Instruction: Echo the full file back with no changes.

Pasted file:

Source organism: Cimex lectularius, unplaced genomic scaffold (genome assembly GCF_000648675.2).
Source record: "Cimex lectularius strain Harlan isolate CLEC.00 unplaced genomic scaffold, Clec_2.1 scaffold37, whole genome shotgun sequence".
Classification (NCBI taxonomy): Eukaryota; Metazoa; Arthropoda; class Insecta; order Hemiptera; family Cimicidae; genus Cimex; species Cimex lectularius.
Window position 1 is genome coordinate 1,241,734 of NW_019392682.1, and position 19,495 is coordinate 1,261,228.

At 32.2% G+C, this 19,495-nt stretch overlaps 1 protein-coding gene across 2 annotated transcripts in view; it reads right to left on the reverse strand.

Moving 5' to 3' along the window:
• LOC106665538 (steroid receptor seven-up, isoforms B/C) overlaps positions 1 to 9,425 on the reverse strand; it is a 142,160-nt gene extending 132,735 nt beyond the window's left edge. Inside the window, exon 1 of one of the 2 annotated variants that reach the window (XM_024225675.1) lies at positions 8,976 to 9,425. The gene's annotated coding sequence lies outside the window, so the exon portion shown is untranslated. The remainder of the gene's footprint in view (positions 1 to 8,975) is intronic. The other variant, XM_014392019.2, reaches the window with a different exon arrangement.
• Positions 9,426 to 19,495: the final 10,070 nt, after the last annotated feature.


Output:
Source organism: Cimex lectularius, unplaced genomic scaffold (genome assembly GCF_000648675.2).
Source record: "Cimex lectularius strain Harlan isolate CLEC.00 unplaced genomic scaffold, Clec_2.1 scaffold37, whole genome shotgun sequence".
Classification (NCBI taxonomy): Eukaryota; Metazoa; Arthropoda; class Insecta; order Hemiptera; family Cimicidae; genus Cimex; species Cimex lectularius.
Window position 1 is genome coordinate 1,241,734 of NW_019392682.1, and position 19,495 is coordinate 1,261,228.

At 32.2% G+C, this 19,495-nt stretch overlaps 1 protein-coding gene across 2 annotated transcripts in view; it reads right to left on the reverse strand.

Moving 5' to 3' along the window:
• LOC106665538 (steroid receptor seven-up, isoforms B/C) overlaps positions 1 to 9,425 on the reverse strand; it is a 142,160-nt gene extending 132,735 nt beyond the window's left edge. Inside the window, exon 1 of one of the 2 annotated variants that reach the window (XM_024225675.1) lies at positions 8,976 to 9,425. The gene's annotated coding sequence lies outside the window, so the exon portion shown is untranslated. The remainder of the gene's footprint in view (positions 1 to 8,975) is intronic. The other variant, XM_014392019.2, reaches the window with a different exon arrangement.
• Positions 9,426 to 19,495: the final 10,070 nt, after the last annotated feature.